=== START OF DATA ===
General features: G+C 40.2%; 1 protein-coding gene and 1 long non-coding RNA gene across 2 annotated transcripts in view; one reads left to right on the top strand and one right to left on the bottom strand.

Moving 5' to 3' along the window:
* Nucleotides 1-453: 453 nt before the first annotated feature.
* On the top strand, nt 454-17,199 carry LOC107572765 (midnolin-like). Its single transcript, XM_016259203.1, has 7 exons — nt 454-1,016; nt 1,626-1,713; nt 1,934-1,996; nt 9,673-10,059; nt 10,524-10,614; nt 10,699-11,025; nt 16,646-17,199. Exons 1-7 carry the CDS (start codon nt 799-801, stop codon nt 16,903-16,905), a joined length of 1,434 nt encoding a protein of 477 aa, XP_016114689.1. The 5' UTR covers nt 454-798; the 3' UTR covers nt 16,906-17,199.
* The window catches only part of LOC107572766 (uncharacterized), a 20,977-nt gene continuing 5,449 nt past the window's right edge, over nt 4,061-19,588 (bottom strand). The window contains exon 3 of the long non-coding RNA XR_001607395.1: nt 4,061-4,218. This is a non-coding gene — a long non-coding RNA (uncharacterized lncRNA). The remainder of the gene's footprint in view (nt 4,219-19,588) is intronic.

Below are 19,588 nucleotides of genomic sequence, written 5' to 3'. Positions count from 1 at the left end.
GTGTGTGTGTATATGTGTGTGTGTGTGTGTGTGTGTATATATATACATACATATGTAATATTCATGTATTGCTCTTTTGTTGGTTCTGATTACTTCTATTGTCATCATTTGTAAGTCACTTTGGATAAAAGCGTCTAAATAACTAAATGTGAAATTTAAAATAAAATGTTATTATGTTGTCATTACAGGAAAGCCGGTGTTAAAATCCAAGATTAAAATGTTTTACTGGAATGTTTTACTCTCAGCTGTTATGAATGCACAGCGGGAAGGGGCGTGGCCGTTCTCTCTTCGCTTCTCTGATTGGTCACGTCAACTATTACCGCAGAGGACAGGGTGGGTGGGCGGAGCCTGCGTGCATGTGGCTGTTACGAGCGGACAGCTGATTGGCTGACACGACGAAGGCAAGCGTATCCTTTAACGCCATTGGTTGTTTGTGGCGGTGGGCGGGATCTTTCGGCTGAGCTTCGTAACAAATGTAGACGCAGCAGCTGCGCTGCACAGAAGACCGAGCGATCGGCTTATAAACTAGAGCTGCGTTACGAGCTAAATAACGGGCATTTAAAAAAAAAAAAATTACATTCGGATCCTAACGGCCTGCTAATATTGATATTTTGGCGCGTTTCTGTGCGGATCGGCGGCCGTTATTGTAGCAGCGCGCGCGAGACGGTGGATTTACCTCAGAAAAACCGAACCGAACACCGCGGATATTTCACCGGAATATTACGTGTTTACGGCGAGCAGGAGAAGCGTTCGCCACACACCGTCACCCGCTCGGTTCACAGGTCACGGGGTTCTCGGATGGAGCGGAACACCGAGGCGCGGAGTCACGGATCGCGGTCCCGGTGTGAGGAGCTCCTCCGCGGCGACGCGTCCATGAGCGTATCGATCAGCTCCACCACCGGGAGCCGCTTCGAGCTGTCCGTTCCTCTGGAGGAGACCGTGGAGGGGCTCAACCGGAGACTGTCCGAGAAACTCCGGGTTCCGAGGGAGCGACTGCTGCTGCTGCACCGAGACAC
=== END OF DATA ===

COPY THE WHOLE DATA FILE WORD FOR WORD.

General features: G+C 40.2%; 1 protein-coding gene and 1 long non-coding RNA gene across 2 annotated transcripts in view; one reads left to right on the top strand and one right to left on the bottom strand.

Moving 5' to 3' along the window:
* Nucleotides 1-453: 453 nt before the first annotated feature.
* On the top strand, nt 454-17,199 carry LOC107572765 (midnolin-like). Its single transcript, XM_016259203.1, has 7 exons — nt 454-1,016; nt 1,626-1,713; nt 1,934-1,996; nt 9,673-10,059; nt 10,524-10,614; nt 10,699-11,025; nt 16,646-17,199. Exons 1-7 carry the CDS (start codon nt 799-801, stop codon nt 16,903-16,905), a joined length of 1,434 nt encoding a protein of 477 aa, XP_016114689.1. The 5' UTR covers nt 454-798; the 3' UTR covers nt 16,906-17,199.
* The window catches only part of LOC107572766 (uncharacterized), a 20,977-nt gene continuing 5,449 nt past the window's right edge, over nt 4,061-19,588 (bottom strand). The window contains exon 3 of the long non-coding RNA XR_001607395.1: nt 4,061-4,218. This is a non-coding gene — a long non-coding RNA (uncharacterized lncRNA). The remainder of the gene's footprint in view (nt 4,219-19,588) is intronic.

Below are 19,588 nucleotides of genomic sequence, written 5' to 3'. Positions count from 1 at the left end.
GTGTGTGTGTATATGTGTGTGTGTGTGTGTGTGTGTATATATATACATACATATGTAATATTCATGTATTGCTCTTTTGTTGGTTCTGATTACTTCTATTGTCATCATTTGTAAGTCACTTTGGATAAAAGCGTCTAAATAACTAAATGTGAAATTTAAAATAAAATGTTATTATGTTGTCATTACAGGAAAGCCGGTGTTAAAATCCAAGATTAAAATGTTTTACTGGAATGTTTTACTCTCAGCTGTTATGAATGCACAGCGGGAAGGGGCGTGGCCGTTCTCTCTTCGCTTCTCTGATTGGTCACGTCAACTATTACCGCAGAGGACAGGGTGGGTGGGCGGAGCCTGCGTGCATGTGGCTGTTACGAGCGGACAGCTGATTGGCTGACACGACGAAGGCAAGCGTATCCTTTAACGCCATTGGTTGTTTGTGGCGGTGGGCGGGATCTTTCGGCTGAGCTTCGTAACAAATGTAGACGCAGCAGCTGCGCTGCACAGAAGACCGAGCGATCGGCTTATAAACTAGAGCTGCGTTACGAGCTAAATAACGGGCATTTAAAAAAAAAAAAATTACATTCGGATCCTAACGGCCTGCTAATATTGATATTTTGGCGCGTTTCTGTGCGGATCGGCGGCCGTTATTGTAGCAGCGCGCGCGAGACGGTGGATTTACCTCAGAAAAACCGAACCGAACACCGCGGATATTTCACCGGAATATTACGTGTTTACGGCGAGCAGGAGAAGCGTTCGCCACACACCGTCACCCGCTCGGTTCACAGGTCACGGGGTTCTCGGATGGAGCGGAACACCGAGGCGCGGAGTCACGGATCGCGGTCCCGGTGTGAGGAGCTCCTCCGCGGCGACGCGTCCATGAGCGTATCGATCAGCTCCACCACCGGGAGCCGCTTCGAGCTGTCCGTTCCTCTGGAGGAGACCGTGGAGGGGCTCAACCGGAGACTGTCCGAGAAACTCCGGGTTCCGAGGGAGCGACTGCTGCTGCTGCACCGAGACAC